Layoffs Increase, and Main Street is still Unable to Fill Any Open Positions With Employees

With growing wages and more states and municipalities publishing compensation ranges, which might make small firms appear even less attractive from a salary viewpoint, it's much more difficult in today's competitive labor market.
On May 9, 2022, an IN-N-OUT fast food restaurant in Encinitas, California, has a sign on its window that reads, "Now hiring."

Small business owners typically don't compete on the same level as larger corporations when it comes to paying.

With growing wages and more states and municipalities publishing compensation ranges, which might make small firms appear even less attractive from a salary viewpoint, it's much more difficult in today's competitive labor market.

Given that small firms are continuing to hire despite the economy's slowdown and the difficulty of finding employees isn't improving, the stakes are extremely high. According to a survey conducted in October by employee scheduling platform Homebase, 86% of small business owners intend to add one or more employees in the upcoming year or two. The primary trade association for small businesses, the National Federation of Independent Business, stated this week that Main Street confidence had fallen for ten straight months, with little change in the demand for hiring additional staff.

Bill Dunkelberg, the chief economist at the NFIB, stated in a release accompanying the organization's most recent monthly survey that "owners continue to express a depressing perspective about future sales growth and business conditions, but are still looking to hire additional workers." "Many small businesses continue to struggle to meet the demand for their goods and services due to inflation, supply chain interruptions, and labor shortages."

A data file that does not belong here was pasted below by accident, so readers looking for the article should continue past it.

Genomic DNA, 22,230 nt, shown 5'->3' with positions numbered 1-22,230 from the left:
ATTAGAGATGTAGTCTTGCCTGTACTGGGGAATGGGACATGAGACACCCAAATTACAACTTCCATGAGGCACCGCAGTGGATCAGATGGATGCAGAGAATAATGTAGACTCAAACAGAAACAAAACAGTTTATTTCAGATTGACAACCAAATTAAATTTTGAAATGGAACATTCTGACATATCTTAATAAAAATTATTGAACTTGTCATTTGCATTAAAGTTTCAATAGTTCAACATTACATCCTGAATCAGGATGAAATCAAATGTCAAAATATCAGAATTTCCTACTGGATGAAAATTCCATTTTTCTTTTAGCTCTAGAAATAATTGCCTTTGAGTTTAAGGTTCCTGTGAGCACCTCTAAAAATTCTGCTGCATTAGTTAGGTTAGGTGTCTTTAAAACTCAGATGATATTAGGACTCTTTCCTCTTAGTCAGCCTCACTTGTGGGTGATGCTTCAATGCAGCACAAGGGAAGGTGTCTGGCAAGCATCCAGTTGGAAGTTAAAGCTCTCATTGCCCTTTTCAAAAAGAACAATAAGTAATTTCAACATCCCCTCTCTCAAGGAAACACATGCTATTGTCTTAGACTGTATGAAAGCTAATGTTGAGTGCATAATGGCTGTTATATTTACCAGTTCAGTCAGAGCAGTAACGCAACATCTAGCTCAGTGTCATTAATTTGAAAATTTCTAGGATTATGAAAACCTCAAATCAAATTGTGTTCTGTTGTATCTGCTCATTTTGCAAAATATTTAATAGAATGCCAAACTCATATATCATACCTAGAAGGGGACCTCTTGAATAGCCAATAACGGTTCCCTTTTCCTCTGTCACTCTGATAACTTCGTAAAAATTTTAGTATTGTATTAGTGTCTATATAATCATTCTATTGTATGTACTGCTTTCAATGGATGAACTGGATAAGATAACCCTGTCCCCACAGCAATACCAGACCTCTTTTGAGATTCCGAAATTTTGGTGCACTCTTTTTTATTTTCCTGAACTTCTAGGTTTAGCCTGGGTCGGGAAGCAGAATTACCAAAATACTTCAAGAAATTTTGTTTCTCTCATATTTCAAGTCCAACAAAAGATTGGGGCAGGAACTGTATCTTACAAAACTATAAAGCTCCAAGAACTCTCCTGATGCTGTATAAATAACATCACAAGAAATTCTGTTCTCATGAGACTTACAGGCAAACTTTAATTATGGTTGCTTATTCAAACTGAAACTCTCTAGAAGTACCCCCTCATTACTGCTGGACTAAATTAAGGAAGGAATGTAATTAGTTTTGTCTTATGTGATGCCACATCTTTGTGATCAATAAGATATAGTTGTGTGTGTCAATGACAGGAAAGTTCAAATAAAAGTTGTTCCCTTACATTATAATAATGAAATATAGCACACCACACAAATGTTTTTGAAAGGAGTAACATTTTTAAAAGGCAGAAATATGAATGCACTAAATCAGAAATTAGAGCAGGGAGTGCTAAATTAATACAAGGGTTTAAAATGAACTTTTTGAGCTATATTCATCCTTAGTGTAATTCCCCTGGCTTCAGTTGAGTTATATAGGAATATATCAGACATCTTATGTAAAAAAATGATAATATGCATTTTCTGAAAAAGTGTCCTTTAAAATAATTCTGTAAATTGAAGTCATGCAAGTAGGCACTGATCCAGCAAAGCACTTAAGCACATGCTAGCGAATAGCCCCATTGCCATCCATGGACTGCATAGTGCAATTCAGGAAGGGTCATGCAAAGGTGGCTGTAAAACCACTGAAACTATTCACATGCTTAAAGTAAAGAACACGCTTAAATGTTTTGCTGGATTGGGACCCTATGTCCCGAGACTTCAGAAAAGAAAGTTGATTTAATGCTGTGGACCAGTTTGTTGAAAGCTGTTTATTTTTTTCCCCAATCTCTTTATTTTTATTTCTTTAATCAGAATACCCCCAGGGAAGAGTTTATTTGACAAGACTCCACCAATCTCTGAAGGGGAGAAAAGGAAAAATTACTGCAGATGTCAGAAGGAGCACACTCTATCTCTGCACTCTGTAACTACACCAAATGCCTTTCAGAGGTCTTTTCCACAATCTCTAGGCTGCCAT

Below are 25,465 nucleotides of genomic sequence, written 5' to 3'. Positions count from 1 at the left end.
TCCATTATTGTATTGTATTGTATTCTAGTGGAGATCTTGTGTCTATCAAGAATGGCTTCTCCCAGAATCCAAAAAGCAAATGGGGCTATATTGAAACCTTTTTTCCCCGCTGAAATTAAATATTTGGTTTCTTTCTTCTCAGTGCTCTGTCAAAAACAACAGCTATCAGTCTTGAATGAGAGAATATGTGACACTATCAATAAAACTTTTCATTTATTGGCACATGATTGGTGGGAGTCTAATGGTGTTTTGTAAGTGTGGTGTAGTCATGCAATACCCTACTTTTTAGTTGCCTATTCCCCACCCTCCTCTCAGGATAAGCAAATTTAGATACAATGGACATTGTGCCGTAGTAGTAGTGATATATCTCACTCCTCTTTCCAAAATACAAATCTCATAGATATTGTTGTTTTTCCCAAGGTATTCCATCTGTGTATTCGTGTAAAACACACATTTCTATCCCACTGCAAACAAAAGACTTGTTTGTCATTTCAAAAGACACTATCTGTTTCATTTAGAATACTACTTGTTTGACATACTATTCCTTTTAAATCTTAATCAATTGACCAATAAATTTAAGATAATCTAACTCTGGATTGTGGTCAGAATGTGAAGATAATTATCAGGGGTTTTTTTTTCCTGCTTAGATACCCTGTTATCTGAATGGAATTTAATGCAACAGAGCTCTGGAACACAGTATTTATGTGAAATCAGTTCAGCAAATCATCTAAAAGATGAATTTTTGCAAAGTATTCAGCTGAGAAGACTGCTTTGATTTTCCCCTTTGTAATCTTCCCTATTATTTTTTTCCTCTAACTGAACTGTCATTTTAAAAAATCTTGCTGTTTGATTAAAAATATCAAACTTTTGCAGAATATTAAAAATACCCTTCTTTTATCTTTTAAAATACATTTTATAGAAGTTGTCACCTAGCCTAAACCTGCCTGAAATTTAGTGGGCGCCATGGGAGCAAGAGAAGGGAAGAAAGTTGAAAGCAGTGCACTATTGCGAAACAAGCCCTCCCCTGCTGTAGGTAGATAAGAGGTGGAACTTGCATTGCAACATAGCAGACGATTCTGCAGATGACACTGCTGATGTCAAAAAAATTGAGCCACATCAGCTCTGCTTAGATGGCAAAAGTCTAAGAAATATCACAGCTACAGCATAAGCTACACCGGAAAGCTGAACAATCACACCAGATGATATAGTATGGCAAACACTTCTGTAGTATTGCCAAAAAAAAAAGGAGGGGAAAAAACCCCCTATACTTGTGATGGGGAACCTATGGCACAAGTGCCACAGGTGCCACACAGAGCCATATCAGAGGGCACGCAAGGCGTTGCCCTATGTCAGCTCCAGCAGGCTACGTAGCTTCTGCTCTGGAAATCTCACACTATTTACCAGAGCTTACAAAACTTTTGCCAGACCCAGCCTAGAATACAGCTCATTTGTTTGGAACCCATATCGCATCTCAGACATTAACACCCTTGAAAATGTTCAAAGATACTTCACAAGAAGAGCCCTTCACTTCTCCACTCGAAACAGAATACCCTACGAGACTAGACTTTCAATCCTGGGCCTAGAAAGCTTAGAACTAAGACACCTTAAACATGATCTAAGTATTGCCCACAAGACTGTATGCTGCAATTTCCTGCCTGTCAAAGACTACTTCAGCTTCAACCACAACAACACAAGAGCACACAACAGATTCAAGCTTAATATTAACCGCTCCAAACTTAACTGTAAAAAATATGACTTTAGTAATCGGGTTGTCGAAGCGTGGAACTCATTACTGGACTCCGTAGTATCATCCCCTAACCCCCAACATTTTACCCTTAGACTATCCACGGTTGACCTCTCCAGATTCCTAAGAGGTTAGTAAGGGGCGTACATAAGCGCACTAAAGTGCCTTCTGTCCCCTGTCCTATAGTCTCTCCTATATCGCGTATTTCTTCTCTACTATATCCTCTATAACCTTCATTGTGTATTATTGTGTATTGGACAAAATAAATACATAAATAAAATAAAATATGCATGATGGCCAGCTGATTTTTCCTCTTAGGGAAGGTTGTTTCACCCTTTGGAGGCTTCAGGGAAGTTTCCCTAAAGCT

According to a separate employment report by the NFIB, 90% of business owners who were hiring said there were few or no qualified candidates for the open positions.

Here are five strategies small companies can use to level the playing field and draw top candidates.

Feature More Than Just Salaries in the Window

Jim Marx, director of the retirement plans group at Edelman Financial Services, recently passed a convenience shop that had a window advertisement for "competitive benefits," emphasizing amenities like the business' retirement plan, medical benefits, and student loan aid program. "I was shocked to see that. They were emphasizing the fact that they wanted to attract top talent, which is evident from what they stated, he said.

The key takeaway: Small firms must ensure that applicants understand the advantages of joining them in addition to a starting salary that has probably already increased.

Benefits should be highlighted in job descriptions and covered in every interview, throughout onboarding, and during training, according to Kayla Lebovits, CEO and creator of Bundle Benefits, a fully remote business that prioritizes health, professional development, and team building. A candidate will assume something is fake if it is only listed in the job description and not promoted during the interview process.

Engage Current Employees in The Hiring Process

Lebovits believes that inviting candidates who actively utilize the company's many benefits to participate in the interview process is successful. Candidates will have a practical understanding of how advantages like the company's home equipment grant and co-working membership subsidies function.

"Employees take advantage of these low-cost things," according to Lebovits.

Since it sets the tone for the future, having an open discussion about perks and learning what is important to candidates is essential. According to Victoria Hodgkins, CEO of PeopleKeep, a provider of benefits administration software, "it signals that the candidate is vital to the corporation." "Candidates want to know that in this work setting, and it provides them an opportunity to enquire and learn more."

Examine Employee Utilization Trends and Take Advantage of Well-Liked Perks